Berkshire Hathaway is below Buffett's buy price; Boeing's Fatal Flaw; The Airline Safety Revolution; Phoebe's first train ride

By Whitney Tilson

Thursday, September 23, 2021

1) A hat tip to my friend and former colleague Glenn Tongue, who's the ax on Berkshire Hathaway (BRK-B), for flagging this for me. He writes:

Berkshire Hathaway Chairman and CEO Warren Buffett is without doubt a first-ballot hall of famer when it comes to investing. He is known for intelligent and rational capital allocation, and when Berkshire discloses a new position, the acquired stock inevitably jumps.

So what has Buffett been purchasing recently? We won't for sure until the company reports third-quarter earnings in early November, but I think we're likely to see large purchases of his own stock.

This chart shows the massive increase in repurchases over the last five quarters:

This table in Berkshire's second-quarter 10-Q filing shows the prices at which Buffett was repurchasing his own shares:

We can see that $432,000 per A-share (or $288 per B-share) was Buffett's repurchase sweet spot – yet the stock closed yesterday nearly 5% below this at only $412,081.

One of the world's greatest investors thinks his stock is a bargain at $432,000 – yet I can buy it for $20,000 per share less. That sounds pretty good to me! Historically, buying Buffett's best ideas below his purchase price has almost always turned out well...

Thank you, Glenn!

I'd add that in my August 9 e-mail, I showed the calculations behind my estimate that Berkshire's intrinsic value is $513,000 per A-share, which means the stock today is an 80-cent dollar. I can't think of any stock offering this combination of safety and growth trading anywhere near this level of discount.

That said, keep expectations modest. Berkshire long ago became so large that it transitioned from a "get rich" stock to a "stay rich" stock. Thus, even at this price, I'd expect it to outperform the S&P 500 Index by perhaps five percentage points annually for the next five years.

2) This new Frontline documentary, Boeing's Fatal Flaw, is an excellent piece of investigative journalism. Here's a summary:

In October 2018, a Boeing (BA) 737 Max passenger jet crashed shortly after takeoff off the coast of Indonesia. Five months later, following an eerily similar flight pattern, another 737 Max 8 went down in Ethiopia. Everyone on board the flights died.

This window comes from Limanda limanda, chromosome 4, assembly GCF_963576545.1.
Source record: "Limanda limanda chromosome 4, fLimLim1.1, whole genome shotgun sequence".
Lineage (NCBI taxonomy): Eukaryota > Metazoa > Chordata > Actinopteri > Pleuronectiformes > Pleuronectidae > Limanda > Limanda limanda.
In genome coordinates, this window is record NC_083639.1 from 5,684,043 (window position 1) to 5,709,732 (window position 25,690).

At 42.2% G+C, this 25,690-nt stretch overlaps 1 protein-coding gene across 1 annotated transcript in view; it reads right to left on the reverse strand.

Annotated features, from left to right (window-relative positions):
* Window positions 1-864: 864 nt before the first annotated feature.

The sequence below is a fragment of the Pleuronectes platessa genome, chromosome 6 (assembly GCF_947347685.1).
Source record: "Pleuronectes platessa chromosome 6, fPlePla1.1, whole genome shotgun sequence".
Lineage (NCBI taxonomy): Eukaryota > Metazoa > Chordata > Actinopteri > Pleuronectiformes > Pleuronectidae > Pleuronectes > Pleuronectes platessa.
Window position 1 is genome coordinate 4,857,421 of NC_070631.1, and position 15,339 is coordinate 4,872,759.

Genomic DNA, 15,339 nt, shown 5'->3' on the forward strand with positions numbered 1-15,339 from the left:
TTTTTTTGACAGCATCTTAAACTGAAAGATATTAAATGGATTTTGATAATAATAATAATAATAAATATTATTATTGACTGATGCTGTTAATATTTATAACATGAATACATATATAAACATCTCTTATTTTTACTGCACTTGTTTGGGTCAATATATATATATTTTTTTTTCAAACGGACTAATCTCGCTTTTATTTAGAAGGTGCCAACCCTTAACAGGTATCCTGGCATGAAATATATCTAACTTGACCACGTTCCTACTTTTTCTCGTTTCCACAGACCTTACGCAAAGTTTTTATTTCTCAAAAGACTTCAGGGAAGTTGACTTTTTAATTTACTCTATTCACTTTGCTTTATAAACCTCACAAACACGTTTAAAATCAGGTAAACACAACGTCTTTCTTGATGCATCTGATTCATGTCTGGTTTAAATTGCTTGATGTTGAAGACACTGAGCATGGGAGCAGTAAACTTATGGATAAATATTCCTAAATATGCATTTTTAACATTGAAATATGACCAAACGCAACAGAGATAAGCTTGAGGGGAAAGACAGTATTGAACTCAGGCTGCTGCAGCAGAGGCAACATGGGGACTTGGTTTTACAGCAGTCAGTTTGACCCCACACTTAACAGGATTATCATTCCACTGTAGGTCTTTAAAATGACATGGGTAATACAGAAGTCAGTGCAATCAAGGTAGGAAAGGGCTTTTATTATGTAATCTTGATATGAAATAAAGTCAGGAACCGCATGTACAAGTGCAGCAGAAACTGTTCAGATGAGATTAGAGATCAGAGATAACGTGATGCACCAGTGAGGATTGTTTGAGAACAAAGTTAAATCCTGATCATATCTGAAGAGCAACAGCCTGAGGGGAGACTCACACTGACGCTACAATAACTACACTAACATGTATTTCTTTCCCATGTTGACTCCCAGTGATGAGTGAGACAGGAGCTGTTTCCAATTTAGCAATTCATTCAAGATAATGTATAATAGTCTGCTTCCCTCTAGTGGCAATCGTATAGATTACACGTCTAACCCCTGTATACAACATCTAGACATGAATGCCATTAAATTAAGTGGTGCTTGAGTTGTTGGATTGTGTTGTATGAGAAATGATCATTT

Boeing's Fatal Flaw, a Frontline documentary in collaboration with the New York Times, tells the inside story of what led up to the crashes – revealing how intense market pressure and failed oversight contributed to tragic deaths and a catastrophic crisis for one of the world's most iconic industrial names.

3) Despite these two crashes, however, air travel has become much safer, especially in the U.S. This insightful Wall Street Journal article documents how this happened: The Airline Safety Revolution. Excerpt:

Over the past 12 years, U.S. airlines have accomplished an astonishing feat: carrying more than eight billion passengers without a fatal crash.

Such numbers were once unimaginable, even among the most optimistic safety experts. But now, pilots for domestic carriers can expect to go through an entire career without experiencing a single engine malfunction or failure. Official statistics show that in recent years, the riskiest part of any airline trip in the U.S. is when aircraft wheels are on the ground, on runways, or taxiways.

The achievements stem from a sweeping safety reassessment – a virtual revolution in thinking – sparked by a small band of senior federal regulators, top industry executives and pilots-union leaders after a series of high-profile fatal crashes in the mid-1990s. To combat common industry hazards, they teamed up to launch voluntary incident reporting programs with carriers sharing data and no punishment for airlines or aviators when mistakes were uncovered.

The pioneers bucked deep-seated doubts from some insiders and outright opposition from pilots' groups worried about disciplinary blowback. By the end of the 1990s, the Federal Aviation Administration, plane maker Boeing, labor representatives and the largest U.S. airline trade association all endorsed the unified, data-driven safety agenda. Together, they devised steps to make it happen.